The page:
It is natural for us, as adults, to ask babies and toddlers lots of questions. They can’t yet effectively communicate their thoughts and desires so we ask them what they need (e.g., “Do you want water?”), check for understanding (e.g., “You want your socks on?”), and offer choices (e.g., “Do you want the red ball or the yellow ball?”). However, it is easy to come to rely upon questions when communicating with your child. Moreover, some adults bombard a child with questions in a way that actually interferes with the back-and-forth, conversational nature we want to nurture in children from the time they are babies. Below are some reasons why you should limit your questions, how you can limit them, and what types of questions to ask.
Why should you limit the number of questions you ask your young child?
It decreases the naturalness of the interaction. When you bombard your child with question after question there is little room for them to come up with their own ideas.
It places added demand upon early language users. Babies and young toddlers are still learning how to send that complicated message from their brain to their mouth in order to make their lungs, vocal cords, tongue, lips, teeth, jaw, and cheeks all work together in order to communicate their idea (e.g., “Doggie!”). Your child wants to say “doggie” long before you ask “What’s that?” That extra pressure can actually make it harder to say the word.
It can create a habit of not responding to questions. When we ask children so many questions in so little time, they cannot possibly answer all of them. This encourages them to form a habit of simply not responding. When questions are asked thoughtfully and selectively, children are better able to respond with consistency.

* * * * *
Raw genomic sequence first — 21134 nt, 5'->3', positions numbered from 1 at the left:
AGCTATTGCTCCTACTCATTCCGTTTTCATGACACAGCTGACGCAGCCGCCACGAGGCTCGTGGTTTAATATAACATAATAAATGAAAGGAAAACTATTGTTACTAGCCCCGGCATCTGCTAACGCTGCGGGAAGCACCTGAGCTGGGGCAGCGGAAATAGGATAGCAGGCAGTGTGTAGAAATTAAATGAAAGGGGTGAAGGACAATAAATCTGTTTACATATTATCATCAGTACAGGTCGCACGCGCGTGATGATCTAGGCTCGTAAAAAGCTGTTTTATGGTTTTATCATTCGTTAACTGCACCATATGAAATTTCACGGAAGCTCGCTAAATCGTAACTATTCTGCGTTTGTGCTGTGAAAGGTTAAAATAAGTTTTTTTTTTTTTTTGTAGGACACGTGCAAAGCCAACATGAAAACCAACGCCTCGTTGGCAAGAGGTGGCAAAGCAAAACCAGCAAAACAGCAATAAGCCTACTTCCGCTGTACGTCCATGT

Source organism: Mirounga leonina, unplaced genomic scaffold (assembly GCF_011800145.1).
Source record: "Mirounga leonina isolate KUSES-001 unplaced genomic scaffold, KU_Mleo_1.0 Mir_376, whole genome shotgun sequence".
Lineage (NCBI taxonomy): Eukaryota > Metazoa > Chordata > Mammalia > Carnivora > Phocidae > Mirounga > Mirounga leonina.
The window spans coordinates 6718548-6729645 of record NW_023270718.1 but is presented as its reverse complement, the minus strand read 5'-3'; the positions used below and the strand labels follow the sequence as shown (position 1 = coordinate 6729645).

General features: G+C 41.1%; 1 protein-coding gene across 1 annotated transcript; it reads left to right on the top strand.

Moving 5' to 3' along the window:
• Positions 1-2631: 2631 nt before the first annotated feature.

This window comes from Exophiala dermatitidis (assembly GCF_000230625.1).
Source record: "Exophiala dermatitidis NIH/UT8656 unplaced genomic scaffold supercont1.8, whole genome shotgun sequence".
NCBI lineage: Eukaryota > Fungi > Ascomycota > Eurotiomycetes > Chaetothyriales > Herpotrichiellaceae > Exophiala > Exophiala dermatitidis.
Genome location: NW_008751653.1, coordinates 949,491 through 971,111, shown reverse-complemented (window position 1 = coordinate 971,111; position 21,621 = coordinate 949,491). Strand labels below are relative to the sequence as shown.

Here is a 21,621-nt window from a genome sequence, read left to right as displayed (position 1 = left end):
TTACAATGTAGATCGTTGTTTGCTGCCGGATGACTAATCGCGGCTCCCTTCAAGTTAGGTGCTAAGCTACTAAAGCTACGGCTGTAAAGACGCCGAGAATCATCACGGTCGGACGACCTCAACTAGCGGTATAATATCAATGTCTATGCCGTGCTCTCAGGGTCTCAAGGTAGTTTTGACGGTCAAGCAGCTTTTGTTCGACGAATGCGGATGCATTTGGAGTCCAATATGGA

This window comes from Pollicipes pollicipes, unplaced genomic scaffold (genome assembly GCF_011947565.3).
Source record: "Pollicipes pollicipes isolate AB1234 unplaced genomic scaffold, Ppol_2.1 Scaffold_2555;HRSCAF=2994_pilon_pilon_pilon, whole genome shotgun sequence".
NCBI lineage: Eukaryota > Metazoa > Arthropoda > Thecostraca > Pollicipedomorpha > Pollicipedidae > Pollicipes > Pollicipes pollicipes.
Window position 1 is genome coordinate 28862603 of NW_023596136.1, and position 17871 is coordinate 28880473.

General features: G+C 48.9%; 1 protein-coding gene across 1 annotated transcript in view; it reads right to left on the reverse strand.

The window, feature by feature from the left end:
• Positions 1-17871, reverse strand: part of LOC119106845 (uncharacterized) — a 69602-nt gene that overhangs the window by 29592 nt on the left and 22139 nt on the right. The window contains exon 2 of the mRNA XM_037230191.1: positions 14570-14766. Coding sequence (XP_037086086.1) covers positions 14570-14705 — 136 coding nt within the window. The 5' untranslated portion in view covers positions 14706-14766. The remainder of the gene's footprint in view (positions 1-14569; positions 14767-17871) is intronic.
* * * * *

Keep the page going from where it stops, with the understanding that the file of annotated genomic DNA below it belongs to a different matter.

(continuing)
Some adults ask questions that are too hard for a child to answer. This, again, discourages opportunities for natural, back-and-forth exchanges.
Many questions test toddlers' knowledge (e.g., “What color is this? What shape is that? What’s this?”) instead of being guided by your child’s interests. Children love when adults label and talk about their interests. E.g., “You made a tower. It’s so tall!”
What you can do instead of asking questions:
Turn a question into a comment. Instead of “Are you driving the car?” say, “You’re driving so fast!” Instead of “What’s that?" say, ”Look at that fluffy, white dog.”
Imitate your child. Wait to see how your child communicates then copy what she does. Whether your child produces a gesture, sound, word, or phrase, when you imitate her you reinforce her communication, and you acknowledge you have heard what she said. Imitating a child’s communication makes her feel powerful and important.
Interpret his message. This can be thought of as “say what he would, if he could.” So if your child is grunting and reaching for the milk, say, “More milk.” If he sees a cat and says “gah!” say, “Ooh, there’s a cat.”
Expand his message. If your child says “up,” say, “Up. Pick me up.”
Join in and play! If your child is driving a car around saying “car, fast,” get your car and push it around saying “My car is slooow.”
Create verbal routines. These are repetitive and predictable phrases. “Ready-set-go” and “1-2-3” are common ones but get creative! While taking a bath say “Time to…pour!” or when swinging say “swing uuup, swing dooown!” You can eventually add some pauses to see if your child will finish the verbal routine.
What types of questions to ask:
First, balance your questions with comments and other types of language. Aim for a 3:1 ratio (for every question you ask, make 3 comments before asking another question).
Choice questions: giving toddlers choices is a great tool for eliciting language, expanding language, and giving them more control. If they say “ball” you can ask “Should we roll the ball or kick the ball?”
Consider the age of the child and the difficulty of the question. The following question types are in order from easiest to hardest: yes/no, what, where, who, when/how/why. Try to avoid asking questions that your child cannot yet answer or are simply testing her knowledge.
Now go start a conversation with a toddler. Or, better yet, let the toddler start the conversation!